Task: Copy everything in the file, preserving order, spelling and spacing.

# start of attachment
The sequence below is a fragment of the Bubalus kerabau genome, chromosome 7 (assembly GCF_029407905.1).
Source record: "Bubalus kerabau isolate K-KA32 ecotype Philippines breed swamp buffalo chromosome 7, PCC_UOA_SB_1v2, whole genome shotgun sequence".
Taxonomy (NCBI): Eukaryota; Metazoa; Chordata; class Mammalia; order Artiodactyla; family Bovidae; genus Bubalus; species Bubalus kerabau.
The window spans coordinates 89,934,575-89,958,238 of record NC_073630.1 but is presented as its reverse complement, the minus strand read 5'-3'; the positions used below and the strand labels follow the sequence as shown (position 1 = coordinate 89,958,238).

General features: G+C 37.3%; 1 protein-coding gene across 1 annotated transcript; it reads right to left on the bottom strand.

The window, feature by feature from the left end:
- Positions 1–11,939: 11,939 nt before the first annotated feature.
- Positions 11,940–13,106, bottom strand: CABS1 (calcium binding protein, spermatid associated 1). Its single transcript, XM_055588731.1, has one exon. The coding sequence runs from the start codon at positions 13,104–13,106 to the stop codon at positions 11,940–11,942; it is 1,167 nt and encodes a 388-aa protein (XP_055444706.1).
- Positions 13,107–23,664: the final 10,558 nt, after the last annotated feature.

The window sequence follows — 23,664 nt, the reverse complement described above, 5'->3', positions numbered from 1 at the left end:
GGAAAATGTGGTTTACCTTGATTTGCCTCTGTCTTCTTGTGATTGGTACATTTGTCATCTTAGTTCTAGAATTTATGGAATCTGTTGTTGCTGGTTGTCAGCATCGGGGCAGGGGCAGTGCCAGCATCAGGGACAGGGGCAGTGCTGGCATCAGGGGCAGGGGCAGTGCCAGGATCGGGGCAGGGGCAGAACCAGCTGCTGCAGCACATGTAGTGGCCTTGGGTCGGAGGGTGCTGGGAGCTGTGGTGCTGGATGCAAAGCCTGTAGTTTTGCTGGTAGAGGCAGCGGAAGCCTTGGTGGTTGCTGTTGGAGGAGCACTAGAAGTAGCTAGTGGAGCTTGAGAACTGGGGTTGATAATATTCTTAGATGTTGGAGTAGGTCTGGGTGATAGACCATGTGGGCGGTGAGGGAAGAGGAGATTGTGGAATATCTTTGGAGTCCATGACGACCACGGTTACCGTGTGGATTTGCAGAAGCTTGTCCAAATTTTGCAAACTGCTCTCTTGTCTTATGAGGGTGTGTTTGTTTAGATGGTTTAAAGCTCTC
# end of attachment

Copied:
The sequence below is a fragment of the Bubalus kerabau genome, chromosome 7 (assembly GCF_029407905.1).
Source record: "Bubalus kerabau isolate K-KA32 ecotype Philippines breed swamp buffalo chromosome 7, PCC_UOA_SB_1v2, whole genome shotgun sequence".
Taxonomy (NCBI): Eukaryota; Metazoa; Chordata; class Mammalia; order Artiodactyla; family Bovidae; genus Bubalus; species Bubalus kerabau.
The window spans coordinates 89,934,575-89,958,238 of record NC_073630.1 but is presented as its reverse complement, the minus strand read 5'-3'; the positions used below and the strand labels follow the sequence as shown (position 1 = coordinate 89,958,238).

General features: G+C 37.3%; 1 protein-coding gene across 1 annotated transcript; it reads right to left on the bottom strand.

The window, feature by feature from the left end:
- Positions 1–11,939: 11,939 nt before the first annotated feature.
- Positions 11,940–13,106, bottom strand: CABS1 (calcium binding protein, spermatid associated 1). Its single transcript, XM_055588731.1, has one exon. The coding sequence runs from the start codon at positions 13,104–13,106 to the stop codon at positions 11,940–11,942; it is 1,167 nt and encodes a 388-aa protein (XP_055444706.1).
- Positions 13,107–23,664: the final 10,558 nt, after the last annotated feature.

The window sequence follows — 23,664 nt, the reverse complement described above, 5'->3', positions numbered from 1 at the left end:
GGAAAATGTGGTTTACCTTGATTTGCCTCTGTCTTCTTGTGATTGGTACATTTGTCATCTTAGTTCTAGAATTTATGGAATCTGTTGTTGCTGGTTGTCAGCATCGGGGCAGGGGCAGTGCCAGCATCAGGGACAGGGGCAGTGCTGGCATCAGGGGCAGGGGCAGTGCCAGGATCGGGGCAGGGGCAGAACCAGCTGCTGCAGCACATGTAGTGGCCTTGGGTCGGAGGGTGCTGGGAGCTGTGGTGCTGGATGCAAAGCCTGTAGTTTTGCTGGTAGAGGCAGCGGAAGCCTTGGTGGTTGCTGTTGGAGGAGCACTAGAAGTAGCTAGTGGAGCTTGAGAACTGGGGTTGATAATATTCTTAGATGTTGGAGTAGGTCTGGGTGATAGACCATGTGGGCGGTGAGGGAAGAGGAGATTGTGGAATATCTTTGGAGTCCATGACGACCACGGTTACCGTGTGGATTTGCAGAAGCTTGTCCAAATTTTGCAAACTGCTCTCTTGTCTTATGAGGGTGTGTTTGTTTAGATGGTTTAAAGCTCTC